In my work with human service organizations, compassion fatigue is one of the most requested training or consultation topic. I have found that organizations are getting better at recognizing the need for self-care. However, most efforts lack a true understanding of what compassion fatigue is and how to best combat it, both individually and within the organizational culture.
What is Compassion Fatigue?
Compassion fatigue is a condition effecting those who routinely care for others such as social workers, nurses, physicians and first responders. It is the cumulative effect of chronic stress and exposure to the trauma of others (known as secondary or vicarious trauma.) Those who routinely witness the aftermath or hear stories of trauma, can experience symptoms that mirror PTSD. Repeated exposure to secondary trauma is exacerbated by the chronic stress associated with the work. This leaves helping professionals feeling both mentally and physically exhausted. Those who suffer from compassion fatigue often report experiencing dissociative symptoms such as being “in a fog.” They can also struggle to feel empathetic towards clients. Additional psychological symptoms can include distractibility, irritability, anxiety, anger, and sleep disturbances as well as physical symptoms such as headaches and nausea.
Compassion Fatigue and the Brain
Although it is important to recognize the symptoms, truly understanding compassion fatigue begins with understanding the brain. One of primary goals of our complicated brain is survival.
Our nervous system has billions of pathways that send and receive messages across different regions of the brain and to the body. Our autonomic nervous system controls unconscious body functions such as breathing, heart rate, circulation, and digestion. It is made up of two opposing systems. When the parasympathetic side of the autonomic nervous system is stimulated, it helps to regulate our normal body functions. But, when the brain sends the distress signal, the sympathetic side prepares the body for fight or flight by increasing heart rate, concentrating blood flow, and slowing down the body functions it determines to be less essential.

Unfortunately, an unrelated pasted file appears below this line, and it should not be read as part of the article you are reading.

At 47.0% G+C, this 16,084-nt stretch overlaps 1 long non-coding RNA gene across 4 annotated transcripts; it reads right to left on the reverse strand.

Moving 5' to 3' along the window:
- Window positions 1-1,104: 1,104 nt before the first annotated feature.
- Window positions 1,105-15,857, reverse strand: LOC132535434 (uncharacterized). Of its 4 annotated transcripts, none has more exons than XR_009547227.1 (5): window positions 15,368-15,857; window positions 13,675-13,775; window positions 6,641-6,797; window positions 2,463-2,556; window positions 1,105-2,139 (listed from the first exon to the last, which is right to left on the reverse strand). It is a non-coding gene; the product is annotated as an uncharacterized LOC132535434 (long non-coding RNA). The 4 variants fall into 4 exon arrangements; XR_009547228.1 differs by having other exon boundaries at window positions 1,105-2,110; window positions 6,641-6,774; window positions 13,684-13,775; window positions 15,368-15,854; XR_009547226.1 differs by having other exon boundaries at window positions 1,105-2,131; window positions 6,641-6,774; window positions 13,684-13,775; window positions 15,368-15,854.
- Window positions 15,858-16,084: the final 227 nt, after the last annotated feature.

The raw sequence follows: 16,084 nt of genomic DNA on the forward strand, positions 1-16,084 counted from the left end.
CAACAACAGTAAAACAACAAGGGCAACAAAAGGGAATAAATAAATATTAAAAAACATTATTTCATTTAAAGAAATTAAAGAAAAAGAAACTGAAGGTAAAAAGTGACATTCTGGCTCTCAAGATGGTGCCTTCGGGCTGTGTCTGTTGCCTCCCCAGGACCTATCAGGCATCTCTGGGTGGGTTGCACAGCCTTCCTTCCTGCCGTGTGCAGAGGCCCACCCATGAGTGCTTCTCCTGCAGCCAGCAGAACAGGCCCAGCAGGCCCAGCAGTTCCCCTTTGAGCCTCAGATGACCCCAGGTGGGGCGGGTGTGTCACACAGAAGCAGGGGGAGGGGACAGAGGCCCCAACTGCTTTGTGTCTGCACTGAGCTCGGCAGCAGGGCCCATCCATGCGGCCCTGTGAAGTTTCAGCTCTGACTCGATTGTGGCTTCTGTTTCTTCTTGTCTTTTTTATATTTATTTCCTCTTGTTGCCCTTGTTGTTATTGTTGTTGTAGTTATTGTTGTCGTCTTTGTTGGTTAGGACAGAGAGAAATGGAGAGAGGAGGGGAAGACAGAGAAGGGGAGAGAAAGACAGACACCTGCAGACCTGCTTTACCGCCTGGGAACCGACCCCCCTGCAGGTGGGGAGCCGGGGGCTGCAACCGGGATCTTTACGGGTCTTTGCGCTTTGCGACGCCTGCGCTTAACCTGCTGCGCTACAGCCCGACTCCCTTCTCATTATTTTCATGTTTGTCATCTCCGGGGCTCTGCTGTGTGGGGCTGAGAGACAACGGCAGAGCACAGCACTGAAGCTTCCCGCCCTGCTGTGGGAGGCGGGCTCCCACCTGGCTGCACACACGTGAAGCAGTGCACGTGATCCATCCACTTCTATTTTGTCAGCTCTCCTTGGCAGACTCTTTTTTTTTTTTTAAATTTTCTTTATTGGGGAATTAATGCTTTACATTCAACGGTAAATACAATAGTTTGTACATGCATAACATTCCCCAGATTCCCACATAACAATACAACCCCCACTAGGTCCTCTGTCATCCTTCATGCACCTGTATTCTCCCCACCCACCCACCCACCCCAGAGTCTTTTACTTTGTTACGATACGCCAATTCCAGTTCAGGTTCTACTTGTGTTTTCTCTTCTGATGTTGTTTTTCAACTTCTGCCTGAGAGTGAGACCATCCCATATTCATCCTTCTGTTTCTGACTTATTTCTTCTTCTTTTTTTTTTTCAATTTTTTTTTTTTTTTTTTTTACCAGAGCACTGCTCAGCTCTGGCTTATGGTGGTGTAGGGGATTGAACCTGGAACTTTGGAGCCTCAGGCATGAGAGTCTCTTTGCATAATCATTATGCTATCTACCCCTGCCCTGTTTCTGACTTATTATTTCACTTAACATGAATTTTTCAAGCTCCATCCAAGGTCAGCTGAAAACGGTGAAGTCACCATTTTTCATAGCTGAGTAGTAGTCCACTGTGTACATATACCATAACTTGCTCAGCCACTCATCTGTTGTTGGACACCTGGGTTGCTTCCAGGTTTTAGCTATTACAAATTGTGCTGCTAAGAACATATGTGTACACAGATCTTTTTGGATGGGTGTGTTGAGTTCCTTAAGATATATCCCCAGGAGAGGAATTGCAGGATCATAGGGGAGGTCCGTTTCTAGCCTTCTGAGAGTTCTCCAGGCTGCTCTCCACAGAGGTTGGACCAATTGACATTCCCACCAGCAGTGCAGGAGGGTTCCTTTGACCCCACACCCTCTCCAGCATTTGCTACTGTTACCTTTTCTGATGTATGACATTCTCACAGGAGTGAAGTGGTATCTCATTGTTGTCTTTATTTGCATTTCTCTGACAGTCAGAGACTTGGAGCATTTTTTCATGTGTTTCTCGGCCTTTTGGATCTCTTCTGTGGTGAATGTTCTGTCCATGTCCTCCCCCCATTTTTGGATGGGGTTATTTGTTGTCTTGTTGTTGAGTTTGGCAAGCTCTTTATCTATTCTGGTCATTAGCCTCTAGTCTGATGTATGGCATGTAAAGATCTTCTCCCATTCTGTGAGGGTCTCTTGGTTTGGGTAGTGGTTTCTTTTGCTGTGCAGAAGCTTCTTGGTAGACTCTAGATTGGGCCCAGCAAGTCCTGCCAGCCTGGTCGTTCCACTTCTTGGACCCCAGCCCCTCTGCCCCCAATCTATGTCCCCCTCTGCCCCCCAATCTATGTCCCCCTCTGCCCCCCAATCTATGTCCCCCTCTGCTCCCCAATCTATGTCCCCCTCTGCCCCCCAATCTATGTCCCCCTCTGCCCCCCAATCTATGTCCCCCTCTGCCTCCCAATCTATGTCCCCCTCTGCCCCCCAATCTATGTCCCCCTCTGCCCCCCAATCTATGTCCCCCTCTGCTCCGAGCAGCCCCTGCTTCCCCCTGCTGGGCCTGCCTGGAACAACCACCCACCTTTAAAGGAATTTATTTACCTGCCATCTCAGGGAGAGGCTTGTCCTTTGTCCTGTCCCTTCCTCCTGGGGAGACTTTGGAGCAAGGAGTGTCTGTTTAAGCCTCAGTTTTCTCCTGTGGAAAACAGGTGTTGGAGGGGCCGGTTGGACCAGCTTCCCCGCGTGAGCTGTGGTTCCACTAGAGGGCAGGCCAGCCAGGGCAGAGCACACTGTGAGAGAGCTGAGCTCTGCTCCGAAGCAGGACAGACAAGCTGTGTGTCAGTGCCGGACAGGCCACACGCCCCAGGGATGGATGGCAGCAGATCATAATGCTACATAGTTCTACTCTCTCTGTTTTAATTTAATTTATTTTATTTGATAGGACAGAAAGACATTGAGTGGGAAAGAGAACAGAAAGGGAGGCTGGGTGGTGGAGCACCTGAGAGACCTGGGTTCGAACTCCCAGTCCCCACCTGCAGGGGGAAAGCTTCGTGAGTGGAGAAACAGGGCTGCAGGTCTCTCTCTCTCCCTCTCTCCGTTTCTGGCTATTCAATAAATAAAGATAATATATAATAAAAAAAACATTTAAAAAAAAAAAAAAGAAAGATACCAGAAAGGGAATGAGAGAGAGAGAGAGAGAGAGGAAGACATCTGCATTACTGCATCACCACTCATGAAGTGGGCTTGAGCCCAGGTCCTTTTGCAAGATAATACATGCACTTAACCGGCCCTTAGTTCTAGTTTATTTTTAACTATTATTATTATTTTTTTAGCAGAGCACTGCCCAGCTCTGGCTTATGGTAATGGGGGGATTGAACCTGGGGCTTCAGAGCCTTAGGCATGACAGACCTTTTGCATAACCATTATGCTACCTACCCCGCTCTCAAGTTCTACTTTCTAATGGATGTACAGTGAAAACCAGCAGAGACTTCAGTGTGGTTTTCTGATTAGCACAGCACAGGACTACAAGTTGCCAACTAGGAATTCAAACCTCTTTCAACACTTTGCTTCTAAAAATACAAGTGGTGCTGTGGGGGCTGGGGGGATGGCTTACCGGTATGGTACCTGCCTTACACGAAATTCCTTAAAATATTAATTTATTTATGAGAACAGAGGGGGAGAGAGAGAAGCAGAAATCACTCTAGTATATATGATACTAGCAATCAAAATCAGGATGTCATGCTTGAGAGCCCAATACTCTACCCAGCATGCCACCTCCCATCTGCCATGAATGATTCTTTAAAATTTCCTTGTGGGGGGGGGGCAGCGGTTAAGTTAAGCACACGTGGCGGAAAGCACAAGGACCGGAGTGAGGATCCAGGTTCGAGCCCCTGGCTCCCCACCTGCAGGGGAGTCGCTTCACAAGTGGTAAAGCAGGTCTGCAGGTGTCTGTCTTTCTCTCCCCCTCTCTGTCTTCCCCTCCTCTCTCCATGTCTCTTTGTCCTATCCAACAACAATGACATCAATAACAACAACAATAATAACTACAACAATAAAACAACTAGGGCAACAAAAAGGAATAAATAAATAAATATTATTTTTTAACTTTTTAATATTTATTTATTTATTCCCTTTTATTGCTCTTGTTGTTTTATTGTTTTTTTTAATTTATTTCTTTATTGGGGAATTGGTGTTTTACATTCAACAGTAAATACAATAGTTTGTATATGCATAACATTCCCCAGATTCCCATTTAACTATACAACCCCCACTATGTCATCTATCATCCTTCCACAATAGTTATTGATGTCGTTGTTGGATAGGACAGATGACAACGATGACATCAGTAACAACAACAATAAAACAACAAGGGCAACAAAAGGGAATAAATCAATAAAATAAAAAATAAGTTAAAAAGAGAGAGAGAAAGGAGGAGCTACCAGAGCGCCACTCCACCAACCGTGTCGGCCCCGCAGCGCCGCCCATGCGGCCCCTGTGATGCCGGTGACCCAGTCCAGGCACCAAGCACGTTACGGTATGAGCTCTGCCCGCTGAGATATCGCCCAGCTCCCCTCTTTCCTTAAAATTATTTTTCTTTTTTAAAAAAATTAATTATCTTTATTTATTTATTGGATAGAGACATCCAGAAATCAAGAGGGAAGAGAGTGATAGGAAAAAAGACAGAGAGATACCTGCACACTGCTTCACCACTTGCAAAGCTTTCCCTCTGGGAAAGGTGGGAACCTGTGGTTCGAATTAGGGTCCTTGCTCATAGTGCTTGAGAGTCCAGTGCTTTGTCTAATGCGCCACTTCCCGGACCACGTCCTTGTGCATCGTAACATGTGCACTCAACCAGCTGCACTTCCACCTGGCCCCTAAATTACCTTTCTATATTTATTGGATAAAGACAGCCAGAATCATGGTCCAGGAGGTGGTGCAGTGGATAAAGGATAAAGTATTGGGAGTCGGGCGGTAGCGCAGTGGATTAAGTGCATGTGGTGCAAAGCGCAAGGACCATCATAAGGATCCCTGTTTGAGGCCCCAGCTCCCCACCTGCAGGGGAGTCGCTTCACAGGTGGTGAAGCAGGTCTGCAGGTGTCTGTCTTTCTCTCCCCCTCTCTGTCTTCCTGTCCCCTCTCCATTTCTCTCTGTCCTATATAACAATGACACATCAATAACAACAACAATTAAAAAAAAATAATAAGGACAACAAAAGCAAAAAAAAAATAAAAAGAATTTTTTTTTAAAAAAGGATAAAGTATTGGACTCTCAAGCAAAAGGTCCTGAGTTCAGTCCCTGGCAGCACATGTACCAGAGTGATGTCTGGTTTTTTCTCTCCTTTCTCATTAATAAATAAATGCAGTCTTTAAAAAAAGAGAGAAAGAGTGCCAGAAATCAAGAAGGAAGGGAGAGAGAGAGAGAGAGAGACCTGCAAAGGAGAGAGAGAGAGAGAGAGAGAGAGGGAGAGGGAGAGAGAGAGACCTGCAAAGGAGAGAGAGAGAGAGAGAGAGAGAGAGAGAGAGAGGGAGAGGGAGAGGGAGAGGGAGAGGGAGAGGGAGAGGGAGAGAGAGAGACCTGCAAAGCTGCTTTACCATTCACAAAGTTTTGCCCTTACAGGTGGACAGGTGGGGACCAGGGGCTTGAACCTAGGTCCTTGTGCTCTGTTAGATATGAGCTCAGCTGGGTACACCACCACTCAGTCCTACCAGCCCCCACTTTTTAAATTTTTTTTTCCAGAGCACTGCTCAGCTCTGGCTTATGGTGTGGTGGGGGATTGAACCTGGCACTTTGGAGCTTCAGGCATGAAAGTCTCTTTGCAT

Compassion fatigue is our survival response to chronic stress and exposure to the pain and trauma of others. Mirror neurons that help us to be empathetic, allow us to feel another’s suffering. Because being empathetic and compassionate can be painful, our brain interprets empathy and compassion as a threat which triggers our body to prepare for a fight, flight or freeze survival response.
In addition to stimulating the “fight or flight” responses of the sympathetic nervous system, the brain can also trigger a “freeze” survival response. This can include the numbing of emotions and avoiding empathetic responses that leave us vulnerable to more pain.
This can lead us to believe that we are depleted of compassion. In fact, this is not the case. Compassion is renewable.
A good analogy to help us understand compassion fatigue is the circuit breaker box in our homes. We have probably all had the experience of having too many electrical appliances running at once. As a safety feature, this condition can sometimes “trip the breaker.” When this happens, the power goes out. This does not mean that we are out of electricity. We just need to unplug a few things and reset the circuit breaker to restore power.
Too often, caring professionals do not take the time or are unaware of the need to reset.
The great paradox of compassion fatigue is that compassion is not only the trigger, it is also the antidote. We do not need less compassion; we need to restore its ability to heal and connect us. Therefore, combatting compassion fatigue requires cultivating compassion. It involves skill sets and mindsets that go beyond self-care (though this is an important component.) In individuals, these skills involve practice until they become habit. Cultivating compassion in organizations involves embedding these practices in the culture:
Self-awareness: This includes the ability to be able to identify thoughts and feelings, both emotions and body sensations, and recognizing our triggers and responses.
Self-regulation: Deep breathing, mindfulness exercises and other techniques can help “reset the breaker” and restore our autonomic nervous system to the parasympathetic state.
Exercising empathy: Responding with empathy instead of judgment enhances our ability to connect.
Clarifying boundaries: All healthy human interactions need boundaries. Healthy boundaries are clearly defined and communicated. They help us to be able to function safely and allow us to safely practice empathy.
Routine debriefing: Develop a habit of processing the events of the day including thoughts and feelings without judgment. Debriefing not only increases self-awareness, but it creates a healthy boundary that allows us to put the day behind us and be present for other aspects of our life.
Expressing gratitude: Cultivating a gratitude mindset helps us to focus on the positive and is linked to increased overall well-being.
Connecting: The benefits of social connectivity are numerous. In addition to the support and added resources a strong social network can provide, the oxytocin produced when we connect socially promotes wellbeing and stress recovery.
Practicing self-care: Developing habits that are good for the mind, body and spirit increases our well-being and decreases our vulnerability to compassion fatigue.